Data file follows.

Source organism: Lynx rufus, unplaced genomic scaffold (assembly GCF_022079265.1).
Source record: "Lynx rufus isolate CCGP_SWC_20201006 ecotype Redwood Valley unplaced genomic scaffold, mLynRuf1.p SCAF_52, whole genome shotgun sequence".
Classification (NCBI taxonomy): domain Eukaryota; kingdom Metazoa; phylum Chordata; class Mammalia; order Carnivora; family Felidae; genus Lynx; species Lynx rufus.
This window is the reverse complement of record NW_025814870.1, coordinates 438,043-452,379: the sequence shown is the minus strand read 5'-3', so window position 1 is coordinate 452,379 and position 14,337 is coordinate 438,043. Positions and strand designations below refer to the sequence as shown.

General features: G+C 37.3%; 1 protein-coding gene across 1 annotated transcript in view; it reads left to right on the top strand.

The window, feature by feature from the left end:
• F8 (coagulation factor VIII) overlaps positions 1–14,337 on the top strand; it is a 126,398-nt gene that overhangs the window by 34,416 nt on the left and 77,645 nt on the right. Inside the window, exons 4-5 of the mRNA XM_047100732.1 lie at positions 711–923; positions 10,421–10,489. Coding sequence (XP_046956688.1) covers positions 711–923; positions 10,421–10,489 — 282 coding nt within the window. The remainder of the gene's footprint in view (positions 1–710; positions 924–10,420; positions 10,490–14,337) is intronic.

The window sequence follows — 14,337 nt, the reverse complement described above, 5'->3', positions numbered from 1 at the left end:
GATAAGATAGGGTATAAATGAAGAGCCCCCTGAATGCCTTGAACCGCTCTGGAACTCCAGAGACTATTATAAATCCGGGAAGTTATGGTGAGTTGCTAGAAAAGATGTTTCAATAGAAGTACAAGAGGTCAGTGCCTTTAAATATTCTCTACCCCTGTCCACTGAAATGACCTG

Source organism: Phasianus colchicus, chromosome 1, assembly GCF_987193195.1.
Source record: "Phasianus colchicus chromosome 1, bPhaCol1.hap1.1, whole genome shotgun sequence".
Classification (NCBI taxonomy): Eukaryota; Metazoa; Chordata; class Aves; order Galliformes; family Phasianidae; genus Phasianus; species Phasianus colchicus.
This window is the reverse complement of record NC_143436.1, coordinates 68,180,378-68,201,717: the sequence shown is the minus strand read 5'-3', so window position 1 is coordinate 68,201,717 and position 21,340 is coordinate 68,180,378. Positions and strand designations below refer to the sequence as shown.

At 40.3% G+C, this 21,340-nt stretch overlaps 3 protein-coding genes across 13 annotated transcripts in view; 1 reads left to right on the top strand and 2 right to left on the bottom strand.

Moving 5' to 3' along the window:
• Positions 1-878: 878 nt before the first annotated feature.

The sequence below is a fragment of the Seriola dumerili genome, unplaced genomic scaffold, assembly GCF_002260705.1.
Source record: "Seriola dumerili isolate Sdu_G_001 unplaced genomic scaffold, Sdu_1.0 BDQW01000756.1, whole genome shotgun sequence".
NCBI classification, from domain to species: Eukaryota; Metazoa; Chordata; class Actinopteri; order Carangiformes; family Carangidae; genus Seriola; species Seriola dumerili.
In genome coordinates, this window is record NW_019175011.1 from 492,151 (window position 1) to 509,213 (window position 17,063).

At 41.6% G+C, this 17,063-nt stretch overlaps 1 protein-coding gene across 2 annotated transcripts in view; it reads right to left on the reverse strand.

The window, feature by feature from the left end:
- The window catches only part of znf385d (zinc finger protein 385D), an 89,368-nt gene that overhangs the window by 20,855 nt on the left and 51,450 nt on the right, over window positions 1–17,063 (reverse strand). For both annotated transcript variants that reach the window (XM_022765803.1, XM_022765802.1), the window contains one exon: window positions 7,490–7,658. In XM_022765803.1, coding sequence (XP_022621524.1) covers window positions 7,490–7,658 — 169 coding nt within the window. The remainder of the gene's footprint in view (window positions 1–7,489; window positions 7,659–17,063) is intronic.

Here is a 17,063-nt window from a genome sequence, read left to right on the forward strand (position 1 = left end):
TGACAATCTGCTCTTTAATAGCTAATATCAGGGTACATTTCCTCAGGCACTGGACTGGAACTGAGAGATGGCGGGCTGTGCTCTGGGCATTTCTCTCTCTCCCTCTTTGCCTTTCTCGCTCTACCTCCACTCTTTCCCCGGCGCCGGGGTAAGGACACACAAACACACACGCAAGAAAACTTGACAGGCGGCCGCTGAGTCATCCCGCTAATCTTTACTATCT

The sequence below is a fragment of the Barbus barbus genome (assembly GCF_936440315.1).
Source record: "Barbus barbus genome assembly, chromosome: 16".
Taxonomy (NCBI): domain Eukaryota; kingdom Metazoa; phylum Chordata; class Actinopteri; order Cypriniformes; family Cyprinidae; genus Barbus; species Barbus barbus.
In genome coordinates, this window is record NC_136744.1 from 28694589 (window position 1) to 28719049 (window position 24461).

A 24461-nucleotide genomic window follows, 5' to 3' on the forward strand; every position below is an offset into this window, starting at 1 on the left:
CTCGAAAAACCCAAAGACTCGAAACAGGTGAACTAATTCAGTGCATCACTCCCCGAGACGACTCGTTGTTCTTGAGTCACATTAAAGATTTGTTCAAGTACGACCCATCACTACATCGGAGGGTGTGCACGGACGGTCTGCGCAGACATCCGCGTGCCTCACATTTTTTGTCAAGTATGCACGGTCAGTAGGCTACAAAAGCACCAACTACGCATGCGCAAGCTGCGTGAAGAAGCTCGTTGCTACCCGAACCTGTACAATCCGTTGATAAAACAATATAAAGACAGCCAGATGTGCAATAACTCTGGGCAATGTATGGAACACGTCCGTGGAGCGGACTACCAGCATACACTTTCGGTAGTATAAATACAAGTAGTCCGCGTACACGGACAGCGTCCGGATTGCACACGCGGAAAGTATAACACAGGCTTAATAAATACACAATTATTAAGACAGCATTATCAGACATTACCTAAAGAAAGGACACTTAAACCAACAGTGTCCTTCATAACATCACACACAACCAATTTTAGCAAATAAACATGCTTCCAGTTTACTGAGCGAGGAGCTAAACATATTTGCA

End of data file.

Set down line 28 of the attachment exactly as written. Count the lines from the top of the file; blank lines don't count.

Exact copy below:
Taxonomy (NCBI): domain Eukaryota; kingdom Metazoa; phylum Chordata; class Actinopteri; order Cypriniformes; family Cyprinidae; genus Barbus; species Barbus barbus.